This former men's bathroom on the Boston Common has been made into a restaurant. (Photo: David L. Ryan/Boston Globe/Getty …The location of Boston's new Earl of Sandwich restaurant can't be beat—it's right in the middle of one of the busiest and most-visible parts of the Boston Common, the oldest public park in America. But the building's history may give some diners pause: The stone kiosk where workers will be prepping sandwiches for the lunchtime crowd used to be a public bathroom.
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Known locally as The Pink Palace (the stone blocks used to build it are rose-colored), the 660-square-foot octagonal structure was built in the 1920s and used as a "men's comfort station" for about 50 years. It was closed in the 1970s and has spent four decades locked up tight, filled with old urinals, decrepit toilets, and rusting pipes.
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When the Florida-based Earl of Sandwich company announced that it would be opening a restaurant in the former restroom, reactions were mixed.
"This is a great opportunity to transform a unique unused space into an active business, while contributing to the vitality of the Boston Common," Toni Pollak, Commissioner of Boston Parks Department, said in a statement. "This project will allow us to preserve a historic building while also bringing new life to the park for all visitors to enjoy."
"I think that it's a really terrible idea for the shop to open up in the common," Kyna Doles, a senior at Emerson College, told the Journalism Students Online News Service. "It's one of the few areas that should be reserved for non-commercial purposes."
Colin Zick, chairman of the Parks and Public Spaces Committee of the Beacon Hill Civic Association, told The Boston Globe that he was "cautiously optimistic and a little bit skeptical."
"The place is a disaster right now," he said. "An enormous amount of money is going to have to be spent to bring it up to modern standards."
A 2007 engineering report on the building called its condition "very poor."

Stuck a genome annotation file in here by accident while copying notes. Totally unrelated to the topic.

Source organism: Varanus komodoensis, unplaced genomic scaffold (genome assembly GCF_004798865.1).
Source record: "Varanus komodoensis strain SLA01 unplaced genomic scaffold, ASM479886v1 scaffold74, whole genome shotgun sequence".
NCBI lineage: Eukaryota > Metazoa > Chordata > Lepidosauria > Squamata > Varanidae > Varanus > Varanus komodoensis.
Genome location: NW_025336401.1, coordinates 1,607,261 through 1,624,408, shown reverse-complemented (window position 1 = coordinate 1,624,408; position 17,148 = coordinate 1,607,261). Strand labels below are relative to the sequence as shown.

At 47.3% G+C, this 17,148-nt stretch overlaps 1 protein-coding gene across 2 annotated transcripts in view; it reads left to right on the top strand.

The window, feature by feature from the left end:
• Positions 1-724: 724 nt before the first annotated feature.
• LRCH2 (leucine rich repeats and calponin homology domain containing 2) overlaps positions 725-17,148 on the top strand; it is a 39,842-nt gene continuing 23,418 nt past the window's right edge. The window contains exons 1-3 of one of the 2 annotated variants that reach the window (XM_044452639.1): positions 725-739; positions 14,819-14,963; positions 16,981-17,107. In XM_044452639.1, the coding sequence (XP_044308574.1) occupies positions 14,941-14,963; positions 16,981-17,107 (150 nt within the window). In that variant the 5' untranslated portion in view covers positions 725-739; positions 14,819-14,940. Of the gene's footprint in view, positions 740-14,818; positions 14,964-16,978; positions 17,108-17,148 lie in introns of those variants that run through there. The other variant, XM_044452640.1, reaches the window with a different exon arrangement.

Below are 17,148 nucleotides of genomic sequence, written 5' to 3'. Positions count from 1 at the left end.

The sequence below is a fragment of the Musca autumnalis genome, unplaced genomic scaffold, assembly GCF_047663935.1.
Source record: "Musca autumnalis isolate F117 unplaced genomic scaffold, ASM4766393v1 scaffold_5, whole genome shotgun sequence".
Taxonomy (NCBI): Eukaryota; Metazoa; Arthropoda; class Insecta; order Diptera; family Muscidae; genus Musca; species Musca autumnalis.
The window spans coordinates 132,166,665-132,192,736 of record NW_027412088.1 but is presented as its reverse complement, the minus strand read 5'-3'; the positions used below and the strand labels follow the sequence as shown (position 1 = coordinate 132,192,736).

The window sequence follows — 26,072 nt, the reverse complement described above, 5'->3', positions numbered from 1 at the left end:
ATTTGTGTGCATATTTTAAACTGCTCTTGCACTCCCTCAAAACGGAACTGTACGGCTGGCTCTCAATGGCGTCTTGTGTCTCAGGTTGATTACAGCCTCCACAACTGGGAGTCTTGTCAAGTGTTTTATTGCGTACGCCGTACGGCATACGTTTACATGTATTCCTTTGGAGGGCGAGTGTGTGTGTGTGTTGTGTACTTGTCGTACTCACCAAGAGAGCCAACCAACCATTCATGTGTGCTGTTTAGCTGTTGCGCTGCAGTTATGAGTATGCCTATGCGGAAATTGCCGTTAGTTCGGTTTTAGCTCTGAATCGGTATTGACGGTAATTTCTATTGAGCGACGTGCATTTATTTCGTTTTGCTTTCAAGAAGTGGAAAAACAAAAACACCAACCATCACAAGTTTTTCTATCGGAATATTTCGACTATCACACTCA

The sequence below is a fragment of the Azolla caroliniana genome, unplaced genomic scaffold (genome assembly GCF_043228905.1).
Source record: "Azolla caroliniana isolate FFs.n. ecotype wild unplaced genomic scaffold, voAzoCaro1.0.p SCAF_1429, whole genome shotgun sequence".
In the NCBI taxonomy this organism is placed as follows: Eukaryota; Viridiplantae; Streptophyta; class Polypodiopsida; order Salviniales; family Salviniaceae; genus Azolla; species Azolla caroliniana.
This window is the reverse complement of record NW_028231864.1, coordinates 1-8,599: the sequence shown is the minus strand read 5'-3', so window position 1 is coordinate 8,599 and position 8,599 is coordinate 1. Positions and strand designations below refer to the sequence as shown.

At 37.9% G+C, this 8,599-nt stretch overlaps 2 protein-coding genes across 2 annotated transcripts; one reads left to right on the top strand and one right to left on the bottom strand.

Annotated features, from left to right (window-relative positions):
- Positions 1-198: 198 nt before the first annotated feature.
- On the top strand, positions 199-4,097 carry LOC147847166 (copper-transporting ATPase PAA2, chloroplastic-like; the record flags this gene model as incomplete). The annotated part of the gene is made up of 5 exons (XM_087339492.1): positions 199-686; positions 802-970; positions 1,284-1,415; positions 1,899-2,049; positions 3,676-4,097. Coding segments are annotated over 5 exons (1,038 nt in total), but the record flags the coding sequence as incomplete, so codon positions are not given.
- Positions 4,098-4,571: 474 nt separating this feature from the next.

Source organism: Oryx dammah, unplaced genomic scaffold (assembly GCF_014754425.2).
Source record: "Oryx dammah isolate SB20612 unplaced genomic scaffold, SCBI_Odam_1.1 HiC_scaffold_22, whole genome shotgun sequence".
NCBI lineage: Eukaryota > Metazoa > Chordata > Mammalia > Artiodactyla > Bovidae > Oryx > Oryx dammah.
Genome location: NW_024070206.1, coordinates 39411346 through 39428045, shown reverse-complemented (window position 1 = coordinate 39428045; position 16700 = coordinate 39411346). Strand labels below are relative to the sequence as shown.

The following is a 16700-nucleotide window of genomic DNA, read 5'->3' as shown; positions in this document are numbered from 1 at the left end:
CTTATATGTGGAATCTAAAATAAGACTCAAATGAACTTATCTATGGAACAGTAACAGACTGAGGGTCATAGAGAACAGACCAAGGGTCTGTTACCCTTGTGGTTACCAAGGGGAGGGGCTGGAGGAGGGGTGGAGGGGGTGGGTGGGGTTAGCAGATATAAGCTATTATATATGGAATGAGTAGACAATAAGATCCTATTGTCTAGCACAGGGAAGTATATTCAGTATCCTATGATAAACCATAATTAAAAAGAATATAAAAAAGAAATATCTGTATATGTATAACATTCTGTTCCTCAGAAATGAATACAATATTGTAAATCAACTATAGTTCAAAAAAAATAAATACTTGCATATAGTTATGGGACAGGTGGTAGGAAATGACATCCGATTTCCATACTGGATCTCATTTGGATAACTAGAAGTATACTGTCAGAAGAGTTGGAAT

"The glass and copper roof has failed, the entry door is severely damaged, and the interior finishes are damaged beyond repair," the report said.
Planet Hollywood International Inc., which owns the sandwich chain, poured hundreds of thousands of dollars into updating and renovating the building. That's on top of signing a $50,000-a-year lease with the city of Boston.
"I spent a seven-figure sum—in excess of a million bucks!—on [barely] 500 feet, which I don't think has been done before," Robert Earl, who runs Planet Hollywood International, told The Boston Globe. "But we have a 15-year-lease with the city and feel very good about it. We're in love with the location."
They building now looks much as it did during its heyday, with copper flashing and clerestory windows, but without its former contents. Instead, the interior is a kitchen and prep space; all seating is outside, under big red umbrellas.
The restaurant chain says that it serves "the world's greatest hot sandwich," and backs up its claim with some royal credibility: One of the company's partners is a distant relative of the fourth Earl of Sandwich, John Montagu, who is said to have created the lunchtime staple in 1762.
Legend has it that the Earl, who was also the First Sea Lord and commander of the British Navy, came up with the idea at the card table, when he was too busy gambling to eat and instead requested that his meat be served between two slices of bread, so he wouldn't have to put down his cards to use cutlery. Others say that it was an invention born of necessity.
"There was no time to feed the troops, so he said, just get two pieces of bread and put some boiled beef in the middle," Robert Earl explained.
In November, a crowd of college kids, office workers, and tourists filled the kiosk's new outdoor seating area soon after opening day.
Repurposing an existing building is a great way to go green, but turning an old public restroom into a restaurant? Readers, what do you think?
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